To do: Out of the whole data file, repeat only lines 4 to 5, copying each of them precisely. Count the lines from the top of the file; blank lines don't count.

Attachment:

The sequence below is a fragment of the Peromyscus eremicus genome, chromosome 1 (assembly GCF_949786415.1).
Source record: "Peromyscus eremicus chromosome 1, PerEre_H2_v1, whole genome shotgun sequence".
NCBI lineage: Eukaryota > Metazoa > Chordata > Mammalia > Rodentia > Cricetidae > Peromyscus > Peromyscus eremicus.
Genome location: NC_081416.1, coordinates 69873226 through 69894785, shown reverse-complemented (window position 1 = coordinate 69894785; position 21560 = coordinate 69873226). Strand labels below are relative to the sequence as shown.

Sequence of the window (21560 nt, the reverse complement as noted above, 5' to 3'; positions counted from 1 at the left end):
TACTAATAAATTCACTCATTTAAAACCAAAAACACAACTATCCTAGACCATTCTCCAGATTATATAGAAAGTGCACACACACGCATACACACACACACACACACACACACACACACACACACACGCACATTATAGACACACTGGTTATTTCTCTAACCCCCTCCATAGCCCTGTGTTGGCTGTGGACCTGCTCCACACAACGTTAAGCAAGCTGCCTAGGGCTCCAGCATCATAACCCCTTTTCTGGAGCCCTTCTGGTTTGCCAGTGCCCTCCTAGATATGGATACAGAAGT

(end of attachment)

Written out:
Genome location: NC_081416.1, coordinates 69873226 through 69894785, shown reverse-complemented (window position 1 = coordinate 69894785; position 21560 = coordinate 69873226). Strand labels below are relative to the sequence as shown.

Sequence of the window (21560 nt, the reverse complement as noted above, 5' to 3'; positions counted from 1 at the left end):